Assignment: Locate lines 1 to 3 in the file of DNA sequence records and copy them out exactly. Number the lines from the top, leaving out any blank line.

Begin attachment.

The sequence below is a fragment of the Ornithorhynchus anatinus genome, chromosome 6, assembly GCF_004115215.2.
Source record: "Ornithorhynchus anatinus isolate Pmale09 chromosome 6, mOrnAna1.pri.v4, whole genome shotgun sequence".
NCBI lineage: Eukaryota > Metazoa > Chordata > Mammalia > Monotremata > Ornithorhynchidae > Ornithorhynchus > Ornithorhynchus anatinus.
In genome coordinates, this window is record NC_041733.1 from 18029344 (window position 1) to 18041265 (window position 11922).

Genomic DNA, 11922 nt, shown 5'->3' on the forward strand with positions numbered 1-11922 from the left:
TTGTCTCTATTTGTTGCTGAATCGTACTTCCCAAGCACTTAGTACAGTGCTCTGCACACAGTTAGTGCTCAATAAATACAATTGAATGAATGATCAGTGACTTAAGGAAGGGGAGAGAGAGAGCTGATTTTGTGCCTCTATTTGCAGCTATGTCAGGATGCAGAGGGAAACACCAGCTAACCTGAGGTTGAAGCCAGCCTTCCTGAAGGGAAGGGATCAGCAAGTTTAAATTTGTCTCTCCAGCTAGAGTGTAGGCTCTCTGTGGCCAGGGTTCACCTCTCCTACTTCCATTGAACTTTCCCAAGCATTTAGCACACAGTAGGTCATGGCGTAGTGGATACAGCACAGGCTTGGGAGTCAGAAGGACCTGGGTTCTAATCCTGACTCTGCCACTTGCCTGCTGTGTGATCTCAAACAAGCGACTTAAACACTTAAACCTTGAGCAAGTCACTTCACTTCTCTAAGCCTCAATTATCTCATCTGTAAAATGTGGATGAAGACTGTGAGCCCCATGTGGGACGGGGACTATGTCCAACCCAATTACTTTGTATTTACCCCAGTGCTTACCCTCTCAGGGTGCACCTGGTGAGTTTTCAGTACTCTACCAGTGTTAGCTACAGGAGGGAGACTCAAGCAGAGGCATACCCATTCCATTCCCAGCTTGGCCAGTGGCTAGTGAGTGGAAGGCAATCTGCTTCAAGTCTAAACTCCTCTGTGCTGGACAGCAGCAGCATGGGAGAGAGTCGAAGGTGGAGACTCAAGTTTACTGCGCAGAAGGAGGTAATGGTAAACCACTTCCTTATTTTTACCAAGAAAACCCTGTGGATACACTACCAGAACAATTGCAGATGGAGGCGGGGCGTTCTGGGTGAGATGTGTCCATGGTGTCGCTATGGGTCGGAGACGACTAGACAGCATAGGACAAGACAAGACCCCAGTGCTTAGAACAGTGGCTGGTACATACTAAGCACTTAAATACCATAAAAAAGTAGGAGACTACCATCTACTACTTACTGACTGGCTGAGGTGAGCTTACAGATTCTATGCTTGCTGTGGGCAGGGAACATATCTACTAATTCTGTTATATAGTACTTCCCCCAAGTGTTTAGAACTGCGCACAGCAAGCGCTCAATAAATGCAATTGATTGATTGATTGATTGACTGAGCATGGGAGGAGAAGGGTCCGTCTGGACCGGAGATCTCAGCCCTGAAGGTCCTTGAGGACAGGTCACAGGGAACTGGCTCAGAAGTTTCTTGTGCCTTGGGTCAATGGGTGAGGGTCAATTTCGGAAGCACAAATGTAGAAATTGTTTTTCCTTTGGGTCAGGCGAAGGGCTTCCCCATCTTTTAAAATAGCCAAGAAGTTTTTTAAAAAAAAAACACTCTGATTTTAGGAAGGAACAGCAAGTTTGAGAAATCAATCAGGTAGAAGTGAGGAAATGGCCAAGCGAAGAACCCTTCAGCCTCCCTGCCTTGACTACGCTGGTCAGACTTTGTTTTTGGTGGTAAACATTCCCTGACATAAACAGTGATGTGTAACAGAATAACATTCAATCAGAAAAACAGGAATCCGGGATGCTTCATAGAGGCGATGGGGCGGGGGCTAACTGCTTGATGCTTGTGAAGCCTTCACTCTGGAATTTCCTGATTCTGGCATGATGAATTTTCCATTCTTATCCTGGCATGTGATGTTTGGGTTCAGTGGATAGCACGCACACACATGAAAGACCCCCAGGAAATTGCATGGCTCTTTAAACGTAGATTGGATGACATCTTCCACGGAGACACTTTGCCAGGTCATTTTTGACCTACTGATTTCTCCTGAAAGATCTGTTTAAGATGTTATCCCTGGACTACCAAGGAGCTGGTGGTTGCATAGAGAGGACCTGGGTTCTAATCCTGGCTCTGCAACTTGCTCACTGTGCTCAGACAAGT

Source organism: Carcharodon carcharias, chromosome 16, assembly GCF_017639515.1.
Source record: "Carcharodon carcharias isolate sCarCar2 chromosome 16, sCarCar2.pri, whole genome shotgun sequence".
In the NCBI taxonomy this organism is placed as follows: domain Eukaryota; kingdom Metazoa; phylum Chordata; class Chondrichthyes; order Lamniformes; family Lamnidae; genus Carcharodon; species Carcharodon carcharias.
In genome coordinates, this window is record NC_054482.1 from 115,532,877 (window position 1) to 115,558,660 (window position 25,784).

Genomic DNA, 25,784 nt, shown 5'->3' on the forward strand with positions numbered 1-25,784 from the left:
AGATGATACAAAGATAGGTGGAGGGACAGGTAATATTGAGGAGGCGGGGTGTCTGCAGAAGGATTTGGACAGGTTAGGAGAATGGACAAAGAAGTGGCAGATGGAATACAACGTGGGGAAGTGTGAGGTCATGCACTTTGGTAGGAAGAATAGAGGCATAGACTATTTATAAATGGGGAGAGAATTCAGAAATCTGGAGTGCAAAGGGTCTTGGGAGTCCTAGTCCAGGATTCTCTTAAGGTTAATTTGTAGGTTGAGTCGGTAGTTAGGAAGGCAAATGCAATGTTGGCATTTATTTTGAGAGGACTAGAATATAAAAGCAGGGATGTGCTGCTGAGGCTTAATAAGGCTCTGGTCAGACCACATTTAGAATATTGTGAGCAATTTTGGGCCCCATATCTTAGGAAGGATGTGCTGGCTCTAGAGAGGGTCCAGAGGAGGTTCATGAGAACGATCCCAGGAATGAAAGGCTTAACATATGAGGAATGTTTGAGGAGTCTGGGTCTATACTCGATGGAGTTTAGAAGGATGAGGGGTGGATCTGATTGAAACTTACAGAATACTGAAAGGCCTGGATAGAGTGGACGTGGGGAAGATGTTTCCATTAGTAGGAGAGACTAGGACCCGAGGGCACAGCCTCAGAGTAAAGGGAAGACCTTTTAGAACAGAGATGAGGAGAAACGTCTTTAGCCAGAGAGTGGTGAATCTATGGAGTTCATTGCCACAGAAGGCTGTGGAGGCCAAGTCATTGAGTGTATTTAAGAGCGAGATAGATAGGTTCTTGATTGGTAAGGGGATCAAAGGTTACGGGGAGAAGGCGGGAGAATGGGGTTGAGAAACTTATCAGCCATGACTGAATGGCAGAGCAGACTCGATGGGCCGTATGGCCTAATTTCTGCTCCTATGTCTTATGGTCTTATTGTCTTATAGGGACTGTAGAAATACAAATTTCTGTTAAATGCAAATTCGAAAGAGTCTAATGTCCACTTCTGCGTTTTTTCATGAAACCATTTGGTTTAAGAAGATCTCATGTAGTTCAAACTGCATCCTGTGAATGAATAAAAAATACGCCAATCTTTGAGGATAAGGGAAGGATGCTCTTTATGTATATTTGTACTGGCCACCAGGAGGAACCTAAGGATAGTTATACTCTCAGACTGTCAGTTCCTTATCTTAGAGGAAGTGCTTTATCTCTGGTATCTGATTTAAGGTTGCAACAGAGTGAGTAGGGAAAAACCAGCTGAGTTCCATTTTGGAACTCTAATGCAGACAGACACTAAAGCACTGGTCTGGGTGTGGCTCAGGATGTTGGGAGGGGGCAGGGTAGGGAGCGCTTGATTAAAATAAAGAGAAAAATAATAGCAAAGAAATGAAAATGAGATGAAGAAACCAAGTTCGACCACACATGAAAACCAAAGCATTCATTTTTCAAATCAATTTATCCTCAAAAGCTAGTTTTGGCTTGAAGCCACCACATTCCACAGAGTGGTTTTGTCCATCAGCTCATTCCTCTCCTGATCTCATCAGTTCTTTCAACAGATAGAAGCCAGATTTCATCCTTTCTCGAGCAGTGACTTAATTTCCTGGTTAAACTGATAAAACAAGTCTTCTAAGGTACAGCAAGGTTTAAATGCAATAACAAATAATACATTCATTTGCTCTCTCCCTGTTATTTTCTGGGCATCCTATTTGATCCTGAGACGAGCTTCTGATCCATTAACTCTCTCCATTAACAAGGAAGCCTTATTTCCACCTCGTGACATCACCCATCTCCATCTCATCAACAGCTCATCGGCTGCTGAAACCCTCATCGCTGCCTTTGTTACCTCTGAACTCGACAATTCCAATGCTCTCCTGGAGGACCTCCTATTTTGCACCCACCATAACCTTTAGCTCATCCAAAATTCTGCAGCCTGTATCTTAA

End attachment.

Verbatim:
The sequence below is a fragment of the Ornithorhynchus anatinus genome, chromosome 6, assembly GCF_004115215.2.
Source record: "Ornithorhynchus anatinus isolate Pmale09 chromosome 6, mOrnAna1.pri.v4, whole genome shotgun sequence".
NCBI lineage: Eukaryota > Metazoa > Chordata > Mammalia > Monotremata > Ornithorhynchidae > Ornithorhynchus > Ornithorhynchus anatinus.